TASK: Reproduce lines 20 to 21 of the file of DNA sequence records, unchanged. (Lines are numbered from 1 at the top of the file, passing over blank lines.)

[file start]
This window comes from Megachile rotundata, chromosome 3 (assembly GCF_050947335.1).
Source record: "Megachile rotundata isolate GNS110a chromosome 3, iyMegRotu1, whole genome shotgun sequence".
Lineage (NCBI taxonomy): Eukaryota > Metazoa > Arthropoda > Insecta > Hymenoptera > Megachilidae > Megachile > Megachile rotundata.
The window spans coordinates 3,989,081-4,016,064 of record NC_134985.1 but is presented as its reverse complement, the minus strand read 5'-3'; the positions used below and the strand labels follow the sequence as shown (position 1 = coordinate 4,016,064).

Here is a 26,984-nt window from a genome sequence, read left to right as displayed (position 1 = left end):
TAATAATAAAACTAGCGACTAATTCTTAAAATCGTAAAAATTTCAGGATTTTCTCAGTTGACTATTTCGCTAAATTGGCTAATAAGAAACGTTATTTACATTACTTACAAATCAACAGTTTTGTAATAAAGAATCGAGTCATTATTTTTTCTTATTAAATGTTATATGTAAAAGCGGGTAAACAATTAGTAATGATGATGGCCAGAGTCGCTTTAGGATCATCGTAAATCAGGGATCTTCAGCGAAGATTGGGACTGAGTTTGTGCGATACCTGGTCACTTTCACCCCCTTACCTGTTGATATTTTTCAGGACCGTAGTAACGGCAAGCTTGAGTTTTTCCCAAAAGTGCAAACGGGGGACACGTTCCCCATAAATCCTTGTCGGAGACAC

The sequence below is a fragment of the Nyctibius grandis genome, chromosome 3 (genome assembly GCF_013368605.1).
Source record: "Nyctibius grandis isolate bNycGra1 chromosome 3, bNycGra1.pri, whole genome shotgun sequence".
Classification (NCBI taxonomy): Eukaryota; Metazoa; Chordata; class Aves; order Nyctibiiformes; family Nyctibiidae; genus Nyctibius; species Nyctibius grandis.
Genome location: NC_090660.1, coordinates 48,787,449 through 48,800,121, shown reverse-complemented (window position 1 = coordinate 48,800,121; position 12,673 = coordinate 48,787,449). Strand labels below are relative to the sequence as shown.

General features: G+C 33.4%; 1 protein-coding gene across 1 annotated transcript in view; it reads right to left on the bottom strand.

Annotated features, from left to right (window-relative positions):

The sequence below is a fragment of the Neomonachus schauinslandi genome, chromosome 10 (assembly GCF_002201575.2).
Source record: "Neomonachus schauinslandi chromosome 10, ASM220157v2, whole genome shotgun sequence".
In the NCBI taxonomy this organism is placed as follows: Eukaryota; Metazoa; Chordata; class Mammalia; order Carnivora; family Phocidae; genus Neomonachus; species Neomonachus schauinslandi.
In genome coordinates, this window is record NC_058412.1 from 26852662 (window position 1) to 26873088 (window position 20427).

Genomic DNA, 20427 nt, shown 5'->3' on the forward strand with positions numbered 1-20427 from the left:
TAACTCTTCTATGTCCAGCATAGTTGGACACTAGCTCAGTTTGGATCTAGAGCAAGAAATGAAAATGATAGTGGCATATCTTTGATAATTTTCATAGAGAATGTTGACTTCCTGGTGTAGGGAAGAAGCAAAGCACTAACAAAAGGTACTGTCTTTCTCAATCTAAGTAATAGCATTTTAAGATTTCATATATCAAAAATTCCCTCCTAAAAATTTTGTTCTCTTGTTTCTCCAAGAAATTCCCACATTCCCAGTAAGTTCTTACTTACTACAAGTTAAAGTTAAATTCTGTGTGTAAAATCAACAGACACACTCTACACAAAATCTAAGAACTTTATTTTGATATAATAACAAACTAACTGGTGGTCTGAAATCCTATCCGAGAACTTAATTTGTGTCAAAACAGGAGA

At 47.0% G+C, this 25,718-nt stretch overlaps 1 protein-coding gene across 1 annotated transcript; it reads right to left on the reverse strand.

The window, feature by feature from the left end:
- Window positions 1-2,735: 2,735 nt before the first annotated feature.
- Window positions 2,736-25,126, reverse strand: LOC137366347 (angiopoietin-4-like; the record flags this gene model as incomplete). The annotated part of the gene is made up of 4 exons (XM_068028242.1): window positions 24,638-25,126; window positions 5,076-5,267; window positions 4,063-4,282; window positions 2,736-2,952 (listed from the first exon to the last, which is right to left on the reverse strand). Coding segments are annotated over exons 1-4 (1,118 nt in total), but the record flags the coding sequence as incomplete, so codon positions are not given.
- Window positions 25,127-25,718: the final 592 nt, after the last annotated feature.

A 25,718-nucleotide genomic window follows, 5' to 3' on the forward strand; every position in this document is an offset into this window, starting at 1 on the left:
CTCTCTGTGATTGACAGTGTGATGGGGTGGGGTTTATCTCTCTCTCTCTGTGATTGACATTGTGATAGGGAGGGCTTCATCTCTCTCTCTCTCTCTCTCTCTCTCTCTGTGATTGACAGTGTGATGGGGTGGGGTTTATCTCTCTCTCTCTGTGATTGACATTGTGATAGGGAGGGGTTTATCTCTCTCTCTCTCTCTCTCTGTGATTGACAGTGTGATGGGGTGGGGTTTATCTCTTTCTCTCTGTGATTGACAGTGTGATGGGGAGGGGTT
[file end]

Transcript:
The window, feature by feature from the left end:
- Window positions 1-2,735: 2,735 nt before the first annotated feature.